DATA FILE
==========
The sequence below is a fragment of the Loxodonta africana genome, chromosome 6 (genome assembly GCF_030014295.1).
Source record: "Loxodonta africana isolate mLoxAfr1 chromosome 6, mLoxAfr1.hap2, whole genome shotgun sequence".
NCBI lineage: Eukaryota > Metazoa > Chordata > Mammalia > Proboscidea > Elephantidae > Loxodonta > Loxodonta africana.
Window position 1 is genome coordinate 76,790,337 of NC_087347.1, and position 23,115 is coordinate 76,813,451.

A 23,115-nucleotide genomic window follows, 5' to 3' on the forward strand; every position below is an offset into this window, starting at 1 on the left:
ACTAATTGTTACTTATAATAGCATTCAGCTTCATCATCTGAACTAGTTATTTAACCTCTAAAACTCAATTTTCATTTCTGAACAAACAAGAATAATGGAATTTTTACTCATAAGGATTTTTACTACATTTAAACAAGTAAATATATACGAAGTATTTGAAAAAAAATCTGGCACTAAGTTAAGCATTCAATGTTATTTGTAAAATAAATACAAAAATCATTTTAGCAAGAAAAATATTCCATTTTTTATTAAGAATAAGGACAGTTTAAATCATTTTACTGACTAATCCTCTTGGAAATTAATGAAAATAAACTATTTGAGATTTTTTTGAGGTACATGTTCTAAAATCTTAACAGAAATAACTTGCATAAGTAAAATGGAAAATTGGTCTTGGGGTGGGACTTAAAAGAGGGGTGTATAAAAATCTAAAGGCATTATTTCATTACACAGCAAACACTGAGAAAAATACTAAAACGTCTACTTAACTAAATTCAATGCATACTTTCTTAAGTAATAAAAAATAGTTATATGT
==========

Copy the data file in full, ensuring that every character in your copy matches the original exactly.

The sequence below is a fragment of the Loxodonta africana genome, chromosome 6 (genome assembly GCF_030014295.1).
Source record: "Loxodonta africana isolate mLoxAfr1 chromosome 6, mLoxAfr1.hap2, whole genome shotgun sequence".
NCBI lineage: Eukaryota > Metazoa > Chordata > Mammalia > Proboscidea > Elephantidae > Loxodonta > Loxodonta africana.
Window position 1 is genome coordinate 76,790,337 of NC_087347.1, and position 23,115 is coordinate 76,813,451.

A 23,115-nucleotide genomic window follows, 5' to 3' on the forward strand; every position below is an offset into this window, starting at 1 on the left:
ACTAATTGTTACTTATAATAGCATTCAGCTTCATCATCTGAACTAGTTATTTAACCTCTAAAACTCAATTTTCATTTCTGAACAAACAAGAATAATGGAATTTTTACTCATAAGGATTTTTACTACATTTAAACAAGTAAATATATACGAAGTATTTGAAAAAAAATCTGGCACTAAGTTAAGCATTCAATGTTATTTGTAAAATAAATACAAAAATCATTTTAGCAAGAAAAATATTCCATTTTTTATTAAGAATAAGGACAGTTTAAATCATTTTACTGACTAATCCTCTTGGAAATTAATGAAAATAAACTATTTGAGATTTTTTTGAGGTACATGTTCTAAAATCTTAACAGAAATAACTTGCATAAGTAAAATGGAAAATTGGTCTTGGGGTGGGACTTAAAAGAGGGGTGTATAAAAATCTAAAGGCATTATTTCATTACACAGCAAACACTGAGAAAAATACTAAAACGTCTACTTAACTAAATTCAATGCATACTTTCTTAAGTAATAAAAAATAGTTATATGT